I really liked this post by Fox Meadows about whether the past was really as white and sexist and hidebound and bigoted as less-well informed people tend to think. The background is that a fellow wrote a book featuring a Black female pirate, and someone decided to bitch and moan because the book did not feature a White male pirate instead. Part of the complainant's problem with the Black female pirate (other than her being Black and female, which were clearly issues for him in and of themselves), was that he felt it was unrealistic to have a pirate who was a woman. Meadow's post points out that what people think is historically realistic often has nothing to do with the way history actually was (plus, you know, it's fiction, dipshit).
(I don't know what the complainant was expecting to accomplish, but the author's response was to offer him "this engraved invitation to go piss up a hill," as well as another, equally heartfelt invitation to stop reading his books. And I have to say that, under similar circumstances, I would do the same.)
I don't blame people for assuming that, say, all pirates or all American cowboys were all white, because the sad truth is that most people get their knowledge of history from Hollywood, and Hollywood is an abominable teacher. The Western genre was really popular in the 1950s and 1960s, and by George, you can watch Western after Western after Western and not see a single African-American cowboy--not one. In addition, all the women wear Revlon Fire & Ice on their lips and nails, and there's always one with platinum blond hair who looks just like Marilyn Monroe, sometimes because she actually is Marilyn Monroe.
Movies--even "true" movies--are a tissue of lies, often the sorts of lies that leave you with your mouth gaping open at their chutzpah (coughcoughA Beautiful Mindcoughcough). The goal of movies is to attract audiences by putting beautiful characters in wish-fulfillment situations, not repel audiences by putting starving and gross people in really upsetting situations. When people think "pirates," they think of Johnny Depp (yum) in Pirates of the Caribbean (whee). They think of freedom and excitement and Halloween costumes and Talk Like a Pirate Day. The reality of pirates, past or present, doesn't even come up.
Even if you don't learn everything you know about history from movies or television, teachers and books sometimes have a definite agenda. I think the educational system has gotten better about this, but there has been a lot of propaganda fed to people over the ages. When I accompanied my elderly relative to Peru, we traveled with a group organzied by a company that specializes in trips geared to older people. The people we were with were all basically lovely, intelligent, and well-educated enough that I was very surprised at how little they knew of history. We visited a number of Moche ruins, and the Moche were very enthusiastic practitioners of human sacrifice. And people in our group kept saying things along the lines of, "Well, I don't know why these people had to kill each other all the time--Christians have certainly never slaughtered each other like that!"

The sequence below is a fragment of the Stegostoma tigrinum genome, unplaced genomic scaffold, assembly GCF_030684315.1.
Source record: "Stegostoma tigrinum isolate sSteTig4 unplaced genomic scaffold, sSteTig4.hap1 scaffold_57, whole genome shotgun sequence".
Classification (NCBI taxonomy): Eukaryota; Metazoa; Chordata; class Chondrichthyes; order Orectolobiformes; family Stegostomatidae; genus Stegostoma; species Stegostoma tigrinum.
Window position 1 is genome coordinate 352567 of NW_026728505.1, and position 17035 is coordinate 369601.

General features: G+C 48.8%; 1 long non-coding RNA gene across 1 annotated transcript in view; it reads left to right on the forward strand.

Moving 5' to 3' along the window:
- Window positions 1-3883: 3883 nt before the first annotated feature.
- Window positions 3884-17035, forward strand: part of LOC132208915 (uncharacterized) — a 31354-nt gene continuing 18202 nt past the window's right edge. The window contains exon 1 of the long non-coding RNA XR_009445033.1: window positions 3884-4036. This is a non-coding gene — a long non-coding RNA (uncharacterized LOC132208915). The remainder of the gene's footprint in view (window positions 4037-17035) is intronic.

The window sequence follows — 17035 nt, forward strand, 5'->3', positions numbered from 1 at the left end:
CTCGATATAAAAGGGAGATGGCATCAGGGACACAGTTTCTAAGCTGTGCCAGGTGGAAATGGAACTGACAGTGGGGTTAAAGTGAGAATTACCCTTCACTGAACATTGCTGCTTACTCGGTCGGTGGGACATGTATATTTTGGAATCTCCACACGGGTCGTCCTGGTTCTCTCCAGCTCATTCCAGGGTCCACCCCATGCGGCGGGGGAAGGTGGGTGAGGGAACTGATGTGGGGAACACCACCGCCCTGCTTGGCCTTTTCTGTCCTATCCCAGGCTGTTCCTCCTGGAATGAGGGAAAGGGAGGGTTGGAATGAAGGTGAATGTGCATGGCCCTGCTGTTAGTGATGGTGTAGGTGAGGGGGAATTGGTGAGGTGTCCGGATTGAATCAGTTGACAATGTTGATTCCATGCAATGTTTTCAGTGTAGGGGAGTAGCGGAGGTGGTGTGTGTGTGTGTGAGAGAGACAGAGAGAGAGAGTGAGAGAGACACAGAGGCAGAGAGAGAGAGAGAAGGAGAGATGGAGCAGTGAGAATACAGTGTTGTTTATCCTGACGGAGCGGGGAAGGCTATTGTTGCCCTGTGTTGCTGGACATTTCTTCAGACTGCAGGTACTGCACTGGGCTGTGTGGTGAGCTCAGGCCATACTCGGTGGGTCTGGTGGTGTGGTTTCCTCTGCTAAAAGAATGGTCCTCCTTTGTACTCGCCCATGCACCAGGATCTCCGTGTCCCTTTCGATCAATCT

Wow. Um, yeah they did. Like, for centuries. Seriously, how did their history classes go? "Martin Luther hammered his 95 theses to a church door, and after some calm and rational discussion, it was decided that large chunks of Northern Europe would no longer follow the dictates of the Roman Catholic Church." "The Inquisition was exactly like Monty Python portrayed it, comfy chairs and all." "The religious dissidents left Europe and came to the North American colonies because they loved adventure!"
But the thing that really bothers me about efforts to render history more palatable and comfortable to people, is that it cuts people off from exciting stories.
Yeah, I know, that is a horribly writerly reaction, so writerly that it verges on the psychopathic, but honestly, when I was editing Black history books, that's what struck me: This is some great shit!
I mean, the violence of American race relations and the brutality of slavery meant that every little interaction could result in HORRIBLE TORTURE AND DEATH. Those are fantastic stakes. Asking for water could get you killed. Walking down the street could get you killed. Starting a business could definitely get you killed.
Deciding, "You know, I've got really light skin. I think I'll pass for white and go to the Deep South in order to investigate lynchings for the NAACP"--? Holy shit. Great story. Why no one has done a movie about Walter White I will never know.
Except that I guess I do know. It's similar to why there are no really good non-white fashion models--it's a problem of gatekeepers. Lazy gatekeepers, or gatekeepers who think it's great but there just isn't a market for that kind of thing. I've heard writers say, "Well, I'd love to write about X. It's a really fascinating topic, and I think there would be some fantastic stories there. But they'd never let me."
But guess what? NOW YOU CAN!! Now, with self-publishing, you can have your Black female pirates! You can write historical fiction that's actually accurate, and when someone says, "That's not realistic," you can tell them how wrong they are!
And who knows, maybe you'll manage to educate people about the past, so that they have the slightest clue that, yes, racial attitudes in 1453 Europe were rather different from those in 1953 Selma, Alabama, because there's 500 years and thousands of miles of difference there. Honestly.